Price Rout?: Cramer’s ‘Mad Cash’ Recap (Thursday 3/18/21)

Wall Street freaked out last year when the Federal Reserve aggressively cut interest rates to fight COVID, and some have now freaked out again as Federal Reserve Chairman Jerome Powell plans to keep rates low. That was Jim Cramer’s take on Thursday’s head-scratching sale. Low interest rates are historically good for stocks, but not for all stocks.

Cramer told Mad Money viewers that as inflation rises, the future profits of high-growth tech companies will become less attractive. This means that money managers move out of growth into cyclical and financial areas.

Normally that wouldn’t be a huge problem, but with so many tech stocks flooding the market, there’s still a lot to sell.

The bigger problem, however, remains: are investors right to worry about inflation? Cramer doesn’t think so. He said many of the rising commodity prices are temporary. Oil prices have already fallen as OPEC eases restrictions. Plastic prices will fall once many Texas plants are back online after crippling storms. And the shortage of wood could be remedied by calling our neighbors in northern Canada. After all, interest rates cannot grow trees.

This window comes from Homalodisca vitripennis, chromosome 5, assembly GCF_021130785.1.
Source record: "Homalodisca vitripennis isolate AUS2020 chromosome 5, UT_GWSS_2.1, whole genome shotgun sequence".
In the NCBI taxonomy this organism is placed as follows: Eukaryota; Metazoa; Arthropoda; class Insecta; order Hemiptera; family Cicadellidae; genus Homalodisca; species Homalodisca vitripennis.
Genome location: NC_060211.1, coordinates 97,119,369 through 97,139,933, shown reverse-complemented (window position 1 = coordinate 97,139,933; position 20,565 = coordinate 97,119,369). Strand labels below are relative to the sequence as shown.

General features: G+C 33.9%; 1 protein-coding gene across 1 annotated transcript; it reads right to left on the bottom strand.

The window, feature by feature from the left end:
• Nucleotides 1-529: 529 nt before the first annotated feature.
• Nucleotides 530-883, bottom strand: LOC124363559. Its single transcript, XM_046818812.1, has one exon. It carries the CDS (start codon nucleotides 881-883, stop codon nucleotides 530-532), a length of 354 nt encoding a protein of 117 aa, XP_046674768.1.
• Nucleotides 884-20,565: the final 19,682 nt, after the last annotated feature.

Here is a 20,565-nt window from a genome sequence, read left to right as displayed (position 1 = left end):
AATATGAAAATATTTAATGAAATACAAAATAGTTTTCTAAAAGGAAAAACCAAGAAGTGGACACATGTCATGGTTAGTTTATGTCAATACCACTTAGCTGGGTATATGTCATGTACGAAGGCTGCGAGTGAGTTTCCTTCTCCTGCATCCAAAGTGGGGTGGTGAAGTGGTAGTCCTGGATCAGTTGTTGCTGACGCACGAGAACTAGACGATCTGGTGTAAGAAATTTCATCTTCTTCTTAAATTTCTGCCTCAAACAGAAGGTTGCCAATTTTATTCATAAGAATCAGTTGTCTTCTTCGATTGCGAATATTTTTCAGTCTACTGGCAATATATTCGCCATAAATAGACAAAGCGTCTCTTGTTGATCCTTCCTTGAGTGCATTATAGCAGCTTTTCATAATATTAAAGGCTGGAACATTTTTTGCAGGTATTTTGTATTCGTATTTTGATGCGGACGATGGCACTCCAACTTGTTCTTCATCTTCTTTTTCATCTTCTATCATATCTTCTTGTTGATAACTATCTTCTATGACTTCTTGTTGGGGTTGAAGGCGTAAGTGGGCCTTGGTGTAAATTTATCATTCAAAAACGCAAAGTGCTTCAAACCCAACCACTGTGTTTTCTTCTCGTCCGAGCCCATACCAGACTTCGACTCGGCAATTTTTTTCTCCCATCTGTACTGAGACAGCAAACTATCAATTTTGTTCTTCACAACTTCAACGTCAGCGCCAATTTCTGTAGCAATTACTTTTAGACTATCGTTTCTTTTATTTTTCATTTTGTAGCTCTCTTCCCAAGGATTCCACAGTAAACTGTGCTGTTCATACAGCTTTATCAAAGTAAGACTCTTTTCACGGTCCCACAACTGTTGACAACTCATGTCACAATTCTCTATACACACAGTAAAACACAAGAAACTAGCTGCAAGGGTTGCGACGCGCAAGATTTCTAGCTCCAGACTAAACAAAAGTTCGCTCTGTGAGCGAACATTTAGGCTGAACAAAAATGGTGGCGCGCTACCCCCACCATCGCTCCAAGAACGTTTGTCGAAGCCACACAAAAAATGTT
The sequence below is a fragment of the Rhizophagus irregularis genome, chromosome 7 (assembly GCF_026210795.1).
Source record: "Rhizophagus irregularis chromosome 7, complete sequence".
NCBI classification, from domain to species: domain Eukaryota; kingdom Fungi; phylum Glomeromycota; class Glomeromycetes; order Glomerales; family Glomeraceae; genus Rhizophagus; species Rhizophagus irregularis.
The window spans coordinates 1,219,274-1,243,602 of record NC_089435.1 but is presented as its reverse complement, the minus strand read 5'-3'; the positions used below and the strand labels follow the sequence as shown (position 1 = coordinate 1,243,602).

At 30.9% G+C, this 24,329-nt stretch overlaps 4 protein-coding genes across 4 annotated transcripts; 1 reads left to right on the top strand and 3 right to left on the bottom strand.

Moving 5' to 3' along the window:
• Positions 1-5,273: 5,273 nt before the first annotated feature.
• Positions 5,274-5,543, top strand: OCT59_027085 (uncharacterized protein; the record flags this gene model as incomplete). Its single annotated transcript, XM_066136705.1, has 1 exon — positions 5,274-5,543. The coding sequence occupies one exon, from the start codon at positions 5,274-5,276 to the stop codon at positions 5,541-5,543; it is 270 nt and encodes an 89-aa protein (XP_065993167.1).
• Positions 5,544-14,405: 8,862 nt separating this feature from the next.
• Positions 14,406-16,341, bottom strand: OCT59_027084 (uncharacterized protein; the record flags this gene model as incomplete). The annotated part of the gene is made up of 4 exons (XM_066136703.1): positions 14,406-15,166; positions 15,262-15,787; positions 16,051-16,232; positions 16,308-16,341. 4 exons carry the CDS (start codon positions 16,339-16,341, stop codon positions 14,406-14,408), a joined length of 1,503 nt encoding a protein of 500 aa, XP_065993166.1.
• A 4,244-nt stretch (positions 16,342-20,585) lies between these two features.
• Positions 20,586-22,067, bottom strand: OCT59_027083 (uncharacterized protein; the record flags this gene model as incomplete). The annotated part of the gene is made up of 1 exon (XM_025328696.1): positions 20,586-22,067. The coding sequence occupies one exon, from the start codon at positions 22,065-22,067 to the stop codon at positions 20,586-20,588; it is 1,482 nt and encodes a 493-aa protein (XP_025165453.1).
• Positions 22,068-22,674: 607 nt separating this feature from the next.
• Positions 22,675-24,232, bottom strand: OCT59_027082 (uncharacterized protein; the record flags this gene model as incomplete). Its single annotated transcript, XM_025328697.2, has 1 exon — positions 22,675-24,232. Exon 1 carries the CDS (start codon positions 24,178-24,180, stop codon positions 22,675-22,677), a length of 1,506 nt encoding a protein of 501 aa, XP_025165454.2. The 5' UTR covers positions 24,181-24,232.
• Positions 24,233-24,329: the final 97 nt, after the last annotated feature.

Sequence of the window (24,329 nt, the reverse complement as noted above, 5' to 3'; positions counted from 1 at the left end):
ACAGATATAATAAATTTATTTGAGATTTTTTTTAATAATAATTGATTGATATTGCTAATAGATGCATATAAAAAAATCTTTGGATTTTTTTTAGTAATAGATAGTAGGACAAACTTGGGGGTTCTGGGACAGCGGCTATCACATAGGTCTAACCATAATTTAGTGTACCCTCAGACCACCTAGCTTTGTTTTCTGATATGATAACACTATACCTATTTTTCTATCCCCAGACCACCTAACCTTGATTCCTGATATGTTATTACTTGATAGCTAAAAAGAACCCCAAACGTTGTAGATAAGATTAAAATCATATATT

Even the shortage of semiconductors is partly a short-term problem as many chips get stuck on ships due to work problems in our ports. Chips are usually shipped in the holds of commercial flights as well, and we still have a shortage of these.

According to Cramer, Powell is right to prioritize unemployment over inflation. Jobs are a long-term problem, inflation is not. In the meantime, investors will need to be patient until this sell-off subsides.

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Executive decision: Magna International

In his first “Executive Decision” segment, Cramer spoke to Swamy Kotagiri, CEO of Magna International ((MGA) – Get the report The auto parts and assembly giant with stocks rose 250% over the past year. Magna shares currently only trade for 12 times earnings.

Kotagiri stated that Magna is no longer just an auto parts maker. Instead, they call themselves a $ 40 billion tech startup with a 60-year history. All of Magna’s end markets add up to over $ 3 trillion.

Despite popular belief, Kotagiri said Magna is actually agnostic when it comes to propulsion systems. He said 70% to 80% of the parts and systems they make are found in both internal combustion engines and electric vehicles.

When asked about electric vehicles, Kotagiri said they were very excited about their partnerships with Fisker ((FSR) – Get the report. He said they had partnered with the electric vehicle maker from the very beginning, and Fisker benefited from their extensive knowledge of systems and integrations. Magna currently works with dozens of OEM partners and nothing prevents them from working with additional partners in the future.

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At the time of publication, Cramer’s Action Alerts PLUS had no position in the stocks mentioned.